My friend Lizzie had a Bris for her baby boy Henry last week. A Bris is the Jewish ceremony of circumcision.
I was so excited for the event, I emailed an old co-worker of mine who converted to Judaism. I think converts are the most knowledgeable. They always seem to have the background. Whereas with my religion, I’m often befuddled. Someone asked the other day what the difference was between Roman Catholic and Catholic and I honestly did not know. Same goes for most things. I feel like I’m always saying, “Hmmm, got me there. I’m sure I learned that in school, but I forget now.”
I love how the ceremony is so embedded in tradition and family. Afterwards, I asked Dean, “If we have a son, maybe we should have a Bris.”
“But Baby, we’re not Jewish.”
Anyhow, here was the email exchange with my friend Kristy describing my first Bris experience.
Email from me to Kristy
(She changed her name to Rachel after she converted, but said I was grandfathered in and it was ok to still call her Kristy.)
Hi Kristy, I marked in my calendar to tell you about the Bris. Awesome! I love your religion and culture. So much tradition in it. You are blessed.
It was a small group: my friend Lizzie and her husband with their baby boy Henry, Lizzie’s sister and brother, both sets of grandparents, me and my boyfriend Dean, and the moyel.
Thank you so much for the background. In addition to reading it, I printed the link that you sent me and I made Dean read it prior to the Bris. So when we got there, he asked, “Are you Ashkenazi or Sephardic Jews? Because Ashkenazis name their boys after someone who has departed. While Sephardic Jews sometimes name their boys after someone living.” Everyone totally cracked up and they said he could practically perform the ceremony since he had all the background.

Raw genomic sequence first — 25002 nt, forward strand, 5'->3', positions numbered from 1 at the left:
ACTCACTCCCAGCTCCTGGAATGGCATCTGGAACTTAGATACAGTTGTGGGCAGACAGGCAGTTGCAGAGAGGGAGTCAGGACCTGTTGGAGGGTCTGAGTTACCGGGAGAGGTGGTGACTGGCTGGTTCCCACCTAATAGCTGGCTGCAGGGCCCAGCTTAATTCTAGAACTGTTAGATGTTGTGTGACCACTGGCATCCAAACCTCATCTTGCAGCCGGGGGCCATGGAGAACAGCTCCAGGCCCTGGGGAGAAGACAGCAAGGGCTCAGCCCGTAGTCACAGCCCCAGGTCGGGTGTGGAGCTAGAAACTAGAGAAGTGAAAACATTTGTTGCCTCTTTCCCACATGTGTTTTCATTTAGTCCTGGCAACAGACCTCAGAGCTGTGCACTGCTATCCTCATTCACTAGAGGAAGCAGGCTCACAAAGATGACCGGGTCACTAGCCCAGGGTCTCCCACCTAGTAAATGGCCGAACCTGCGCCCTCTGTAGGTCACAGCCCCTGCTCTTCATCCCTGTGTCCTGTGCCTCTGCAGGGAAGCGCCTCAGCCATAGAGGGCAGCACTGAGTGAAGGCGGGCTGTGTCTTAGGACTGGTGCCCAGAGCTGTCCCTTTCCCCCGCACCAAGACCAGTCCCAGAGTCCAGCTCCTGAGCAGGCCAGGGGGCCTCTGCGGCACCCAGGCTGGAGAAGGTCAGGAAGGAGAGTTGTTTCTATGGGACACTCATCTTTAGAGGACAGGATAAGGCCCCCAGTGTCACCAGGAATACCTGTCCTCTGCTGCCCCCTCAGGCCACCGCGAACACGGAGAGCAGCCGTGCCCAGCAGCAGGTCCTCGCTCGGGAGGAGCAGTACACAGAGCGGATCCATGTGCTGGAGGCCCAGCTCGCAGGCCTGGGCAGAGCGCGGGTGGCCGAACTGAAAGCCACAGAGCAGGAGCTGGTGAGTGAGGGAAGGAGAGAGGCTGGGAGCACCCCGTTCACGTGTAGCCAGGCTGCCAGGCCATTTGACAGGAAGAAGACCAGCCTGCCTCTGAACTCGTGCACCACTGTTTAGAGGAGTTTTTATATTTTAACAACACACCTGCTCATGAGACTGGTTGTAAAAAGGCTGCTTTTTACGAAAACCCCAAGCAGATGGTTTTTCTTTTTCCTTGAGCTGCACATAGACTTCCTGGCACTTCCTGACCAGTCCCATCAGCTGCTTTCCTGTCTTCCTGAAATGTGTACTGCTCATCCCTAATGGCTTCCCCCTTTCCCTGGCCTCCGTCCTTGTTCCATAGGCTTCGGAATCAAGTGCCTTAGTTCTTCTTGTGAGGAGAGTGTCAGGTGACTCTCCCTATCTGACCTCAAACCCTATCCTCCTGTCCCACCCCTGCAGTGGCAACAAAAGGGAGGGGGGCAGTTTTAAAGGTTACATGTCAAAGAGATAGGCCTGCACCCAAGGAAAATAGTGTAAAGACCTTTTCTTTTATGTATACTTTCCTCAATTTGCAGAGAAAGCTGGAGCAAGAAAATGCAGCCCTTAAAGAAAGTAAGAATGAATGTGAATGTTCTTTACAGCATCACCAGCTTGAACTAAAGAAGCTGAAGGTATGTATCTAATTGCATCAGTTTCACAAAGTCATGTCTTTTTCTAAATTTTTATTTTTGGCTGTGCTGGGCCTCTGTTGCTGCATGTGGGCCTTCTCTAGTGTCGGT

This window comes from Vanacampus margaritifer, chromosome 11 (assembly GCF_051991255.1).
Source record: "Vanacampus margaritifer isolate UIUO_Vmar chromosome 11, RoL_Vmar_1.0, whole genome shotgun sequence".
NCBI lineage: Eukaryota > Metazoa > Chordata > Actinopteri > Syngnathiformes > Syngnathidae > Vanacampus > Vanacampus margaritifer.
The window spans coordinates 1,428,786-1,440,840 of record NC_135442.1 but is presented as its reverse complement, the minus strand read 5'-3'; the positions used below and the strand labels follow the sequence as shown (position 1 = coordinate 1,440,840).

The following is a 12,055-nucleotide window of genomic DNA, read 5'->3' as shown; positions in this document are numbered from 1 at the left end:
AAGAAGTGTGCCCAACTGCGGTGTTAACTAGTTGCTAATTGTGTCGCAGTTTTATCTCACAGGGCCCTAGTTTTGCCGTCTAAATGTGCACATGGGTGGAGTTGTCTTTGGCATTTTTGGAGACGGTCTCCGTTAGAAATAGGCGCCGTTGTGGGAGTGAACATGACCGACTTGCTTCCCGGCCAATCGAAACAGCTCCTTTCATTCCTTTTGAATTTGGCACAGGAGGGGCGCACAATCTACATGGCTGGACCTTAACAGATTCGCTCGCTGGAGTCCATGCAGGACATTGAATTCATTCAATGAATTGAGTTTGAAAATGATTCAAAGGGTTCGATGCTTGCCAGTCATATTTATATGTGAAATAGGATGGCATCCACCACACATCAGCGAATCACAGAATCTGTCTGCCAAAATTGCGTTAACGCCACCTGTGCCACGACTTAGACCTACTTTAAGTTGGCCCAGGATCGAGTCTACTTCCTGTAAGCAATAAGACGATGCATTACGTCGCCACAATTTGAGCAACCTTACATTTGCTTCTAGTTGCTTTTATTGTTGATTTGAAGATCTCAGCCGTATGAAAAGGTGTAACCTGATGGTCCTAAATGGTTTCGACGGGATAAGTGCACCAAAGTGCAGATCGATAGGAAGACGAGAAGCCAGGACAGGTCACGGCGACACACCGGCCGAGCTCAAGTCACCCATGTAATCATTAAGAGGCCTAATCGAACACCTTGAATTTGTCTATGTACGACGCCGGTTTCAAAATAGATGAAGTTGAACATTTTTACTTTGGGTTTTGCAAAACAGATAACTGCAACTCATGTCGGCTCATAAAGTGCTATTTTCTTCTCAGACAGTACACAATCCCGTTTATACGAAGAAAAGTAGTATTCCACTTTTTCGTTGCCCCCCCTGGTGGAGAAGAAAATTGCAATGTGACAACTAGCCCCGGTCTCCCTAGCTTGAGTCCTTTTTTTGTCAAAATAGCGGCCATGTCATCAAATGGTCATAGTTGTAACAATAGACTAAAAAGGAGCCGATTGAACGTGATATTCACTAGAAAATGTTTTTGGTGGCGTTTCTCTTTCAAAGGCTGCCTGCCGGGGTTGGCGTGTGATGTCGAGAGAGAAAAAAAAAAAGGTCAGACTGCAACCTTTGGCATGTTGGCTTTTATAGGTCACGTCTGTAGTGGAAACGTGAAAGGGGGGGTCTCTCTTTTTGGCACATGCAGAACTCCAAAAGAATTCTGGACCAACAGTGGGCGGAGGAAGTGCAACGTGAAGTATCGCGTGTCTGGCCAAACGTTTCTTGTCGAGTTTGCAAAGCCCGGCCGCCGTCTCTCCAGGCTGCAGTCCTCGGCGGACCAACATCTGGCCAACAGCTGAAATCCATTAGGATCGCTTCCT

The ceremony was really quick. The moyel said a few words and had us all repeat some of them. Henry is a strong little boy. Once they slashed him, his face turned as bright as a red wheelbarrow and he screamed, but was fine after sucking on the wine. Then we all had bagels and other breakfast goodies.
Dean and I were commenting at how 21st century it was. The moyel asked, “Ok, does everyone have their cameras, videos?” And they had a friend who was watching via i-chat/video on their computer. Hilarious! I feel so honored to have witnessed the ceremony.
Once in a lifetime experience! Thank you for for the primer. Very much appreciated.
Email from Kristy to Me
I’m so touched that you emailed to tell me about the bris. And I loved what you had to say. I’m so glad you ‘got it’. Many people see a bris as a barbaric tradition. Although I certainly understand how people walk in cold and get that impression, I think if you go into it like you did – trying to understand the tradition – you can leave in awe and reverence. Many Jews – traditional and liberal and even secular – will tell you that it is the most important Jewish tradition because it connects all Jews around the world and throughout time. OK…
enough of my Jewish soapbox. 😉
The fact that it was small and intimate and that they included you makes it even more touching. I’m so glad you and Dean had that experience.
Oh, and by the way, I’ve been meaning to tell you… thank you SO MUCH for forwarding the youtube link to Susan Boyle. That was unbelievably touching and comes back into my mind so often. I don’t know if it makes me proud of people or ashamed but there is definitely a lesson in it. What a beautiful woman!
Great to hear from you Girl! Take care, keep in touch, and see you on the Playa (hopefully).